Hepburn provides education, mentoring, and clinical support to the staff, and is responsible for creating programs, seminars, and symposia for nurses. “Mentoring is how we raise up the profession,” she said.

In her drive to do just that, Hepburn created nursing neurological unit-specific competencies that led to proficiency in each area and unit. She launched a simulated learning experience to augment traditional learning, and created an online tutorial. Within a year, more than 200 nurses completed the program, and to date, 100% of nurses have accomplished the competencies, ensuring a standardized approach to patient care.

Hepburn’s nominator said she is grateful for Hepburn’s mentorship and can only hope to follow in her footsteps. Hepburn’s response: “The best gift you can give is the ability to mentor others.”


Beth Harris, RN

Beth Harris, RN, PMHCNS-BC, Health Education Coordinator, Nursing Education, NewYork-Presbyterian Hospital, White Plains, N.Y.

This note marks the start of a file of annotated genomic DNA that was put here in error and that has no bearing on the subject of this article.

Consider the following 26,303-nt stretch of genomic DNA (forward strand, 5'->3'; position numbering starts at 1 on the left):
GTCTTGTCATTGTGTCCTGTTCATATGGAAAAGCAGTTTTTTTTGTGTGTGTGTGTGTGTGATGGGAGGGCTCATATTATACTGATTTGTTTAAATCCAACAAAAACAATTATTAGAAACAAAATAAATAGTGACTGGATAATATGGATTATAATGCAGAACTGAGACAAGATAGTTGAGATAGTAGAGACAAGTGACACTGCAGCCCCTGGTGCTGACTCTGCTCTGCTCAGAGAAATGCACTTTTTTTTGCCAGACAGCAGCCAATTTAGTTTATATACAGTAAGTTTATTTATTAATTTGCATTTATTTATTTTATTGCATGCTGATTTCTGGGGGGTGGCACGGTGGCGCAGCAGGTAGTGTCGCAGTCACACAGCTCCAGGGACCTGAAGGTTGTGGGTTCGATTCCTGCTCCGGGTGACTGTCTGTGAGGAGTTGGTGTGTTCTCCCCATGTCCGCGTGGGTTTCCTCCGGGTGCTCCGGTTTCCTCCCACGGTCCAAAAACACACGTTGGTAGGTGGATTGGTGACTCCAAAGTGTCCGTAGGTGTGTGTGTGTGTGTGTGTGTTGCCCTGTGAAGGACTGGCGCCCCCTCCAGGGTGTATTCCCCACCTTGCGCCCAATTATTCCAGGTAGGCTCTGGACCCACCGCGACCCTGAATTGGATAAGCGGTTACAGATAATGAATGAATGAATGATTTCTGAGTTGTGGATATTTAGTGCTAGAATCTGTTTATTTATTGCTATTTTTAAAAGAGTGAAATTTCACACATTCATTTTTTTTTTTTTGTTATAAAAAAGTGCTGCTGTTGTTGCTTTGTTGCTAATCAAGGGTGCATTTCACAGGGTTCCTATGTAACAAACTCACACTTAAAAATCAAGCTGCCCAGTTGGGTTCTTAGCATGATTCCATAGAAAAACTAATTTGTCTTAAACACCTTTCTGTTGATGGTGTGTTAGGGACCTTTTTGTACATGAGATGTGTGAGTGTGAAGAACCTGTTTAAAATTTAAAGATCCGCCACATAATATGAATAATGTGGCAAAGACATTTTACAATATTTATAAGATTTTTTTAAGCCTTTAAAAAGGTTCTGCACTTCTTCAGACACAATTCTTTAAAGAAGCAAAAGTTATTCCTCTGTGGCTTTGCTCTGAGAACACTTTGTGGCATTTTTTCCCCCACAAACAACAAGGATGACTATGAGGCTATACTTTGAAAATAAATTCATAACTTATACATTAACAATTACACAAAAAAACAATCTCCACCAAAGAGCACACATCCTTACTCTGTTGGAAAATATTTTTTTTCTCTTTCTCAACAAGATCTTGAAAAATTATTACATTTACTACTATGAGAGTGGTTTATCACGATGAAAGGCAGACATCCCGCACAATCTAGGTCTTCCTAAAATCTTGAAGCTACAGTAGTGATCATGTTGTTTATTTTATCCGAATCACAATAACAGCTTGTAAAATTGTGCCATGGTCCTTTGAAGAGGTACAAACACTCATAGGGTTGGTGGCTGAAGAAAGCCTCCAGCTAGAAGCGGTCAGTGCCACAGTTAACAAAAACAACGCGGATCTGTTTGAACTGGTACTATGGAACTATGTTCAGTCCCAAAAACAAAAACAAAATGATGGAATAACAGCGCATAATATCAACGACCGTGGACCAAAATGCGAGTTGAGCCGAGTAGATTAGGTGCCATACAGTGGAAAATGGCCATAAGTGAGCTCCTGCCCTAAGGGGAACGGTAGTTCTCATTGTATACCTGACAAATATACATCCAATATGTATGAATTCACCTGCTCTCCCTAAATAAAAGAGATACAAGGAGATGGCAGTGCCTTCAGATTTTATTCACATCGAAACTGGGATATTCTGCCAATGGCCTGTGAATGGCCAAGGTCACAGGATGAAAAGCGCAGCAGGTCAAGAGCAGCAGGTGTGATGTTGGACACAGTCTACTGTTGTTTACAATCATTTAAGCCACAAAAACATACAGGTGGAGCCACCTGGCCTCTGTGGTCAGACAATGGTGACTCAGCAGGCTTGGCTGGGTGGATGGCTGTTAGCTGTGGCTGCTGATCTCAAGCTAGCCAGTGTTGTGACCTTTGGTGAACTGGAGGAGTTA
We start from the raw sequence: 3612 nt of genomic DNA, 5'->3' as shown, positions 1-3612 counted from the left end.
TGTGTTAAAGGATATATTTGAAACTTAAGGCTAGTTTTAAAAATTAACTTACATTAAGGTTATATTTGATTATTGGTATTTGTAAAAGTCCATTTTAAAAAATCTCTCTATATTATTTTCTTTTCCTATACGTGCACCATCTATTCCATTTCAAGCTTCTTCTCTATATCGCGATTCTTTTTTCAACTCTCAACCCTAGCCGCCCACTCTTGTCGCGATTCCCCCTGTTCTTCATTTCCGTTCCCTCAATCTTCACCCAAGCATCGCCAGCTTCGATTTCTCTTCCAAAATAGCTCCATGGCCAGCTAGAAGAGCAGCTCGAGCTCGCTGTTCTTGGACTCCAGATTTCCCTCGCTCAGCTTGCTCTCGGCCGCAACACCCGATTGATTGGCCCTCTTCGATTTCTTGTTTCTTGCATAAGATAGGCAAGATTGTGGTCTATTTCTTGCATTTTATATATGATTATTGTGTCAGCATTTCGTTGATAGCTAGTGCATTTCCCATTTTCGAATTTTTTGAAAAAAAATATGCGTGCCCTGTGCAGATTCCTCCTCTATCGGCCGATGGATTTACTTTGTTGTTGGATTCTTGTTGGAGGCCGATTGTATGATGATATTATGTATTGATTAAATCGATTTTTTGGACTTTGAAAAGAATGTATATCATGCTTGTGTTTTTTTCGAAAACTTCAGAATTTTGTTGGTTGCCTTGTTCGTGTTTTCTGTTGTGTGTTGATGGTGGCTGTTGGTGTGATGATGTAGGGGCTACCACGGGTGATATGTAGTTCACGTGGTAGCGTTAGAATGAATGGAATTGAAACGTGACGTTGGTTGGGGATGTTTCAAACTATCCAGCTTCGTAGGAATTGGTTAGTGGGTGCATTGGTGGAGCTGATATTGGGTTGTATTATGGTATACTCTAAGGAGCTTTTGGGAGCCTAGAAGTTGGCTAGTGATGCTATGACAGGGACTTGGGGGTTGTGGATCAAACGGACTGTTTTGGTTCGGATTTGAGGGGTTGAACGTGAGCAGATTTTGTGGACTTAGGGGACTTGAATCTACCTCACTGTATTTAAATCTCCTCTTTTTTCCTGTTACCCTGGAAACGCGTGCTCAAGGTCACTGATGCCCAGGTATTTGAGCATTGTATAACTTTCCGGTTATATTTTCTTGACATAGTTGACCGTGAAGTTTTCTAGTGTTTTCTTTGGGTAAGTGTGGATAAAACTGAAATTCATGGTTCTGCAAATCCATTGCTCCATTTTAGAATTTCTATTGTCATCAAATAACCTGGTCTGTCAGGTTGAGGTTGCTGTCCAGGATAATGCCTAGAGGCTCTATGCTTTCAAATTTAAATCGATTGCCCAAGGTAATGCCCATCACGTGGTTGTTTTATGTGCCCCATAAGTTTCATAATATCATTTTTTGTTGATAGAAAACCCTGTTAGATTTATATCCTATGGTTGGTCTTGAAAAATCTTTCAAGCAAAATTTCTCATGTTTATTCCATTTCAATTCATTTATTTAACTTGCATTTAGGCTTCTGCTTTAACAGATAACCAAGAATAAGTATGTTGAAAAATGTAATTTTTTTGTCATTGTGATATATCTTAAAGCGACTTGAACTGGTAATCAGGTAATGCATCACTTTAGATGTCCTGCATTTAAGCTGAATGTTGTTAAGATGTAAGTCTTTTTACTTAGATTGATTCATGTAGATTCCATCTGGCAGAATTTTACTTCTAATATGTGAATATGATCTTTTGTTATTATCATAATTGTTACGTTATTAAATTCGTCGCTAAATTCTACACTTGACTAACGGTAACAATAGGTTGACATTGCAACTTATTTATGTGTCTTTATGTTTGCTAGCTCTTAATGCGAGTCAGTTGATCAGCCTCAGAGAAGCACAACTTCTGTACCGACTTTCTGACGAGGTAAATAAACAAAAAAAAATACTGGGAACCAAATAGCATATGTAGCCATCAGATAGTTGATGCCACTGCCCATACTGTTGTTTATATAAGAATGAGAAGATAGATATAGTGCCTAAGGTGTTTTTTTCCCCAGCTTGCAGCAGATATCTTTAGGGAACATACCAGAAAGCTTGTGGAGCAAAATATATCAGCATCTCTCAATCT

“I always wanted to be a teacher,” Harris said. “Tonight I feel like a great teacher!”

Active in patient education at NYP for more than 20 years, she has a special fondness for helping patients and staff fight the stigma of mental illness through education and evidence-based practice.

Harris has written or co-written more than 25 peer-reviewed articles and book chapters and has been a guest lecturer across the country on psychopharmacology and psycho-education.

She has helped innumerable patients recover from their mental illnesses, some of whom have gone on to become educators themselves. “A great teacher learns from her students,” she said.

By | 2020-04-15T14:54:39-04:00 June 15th, 2009|Categories: New York/New Jersey Metro, Regional|0 Comments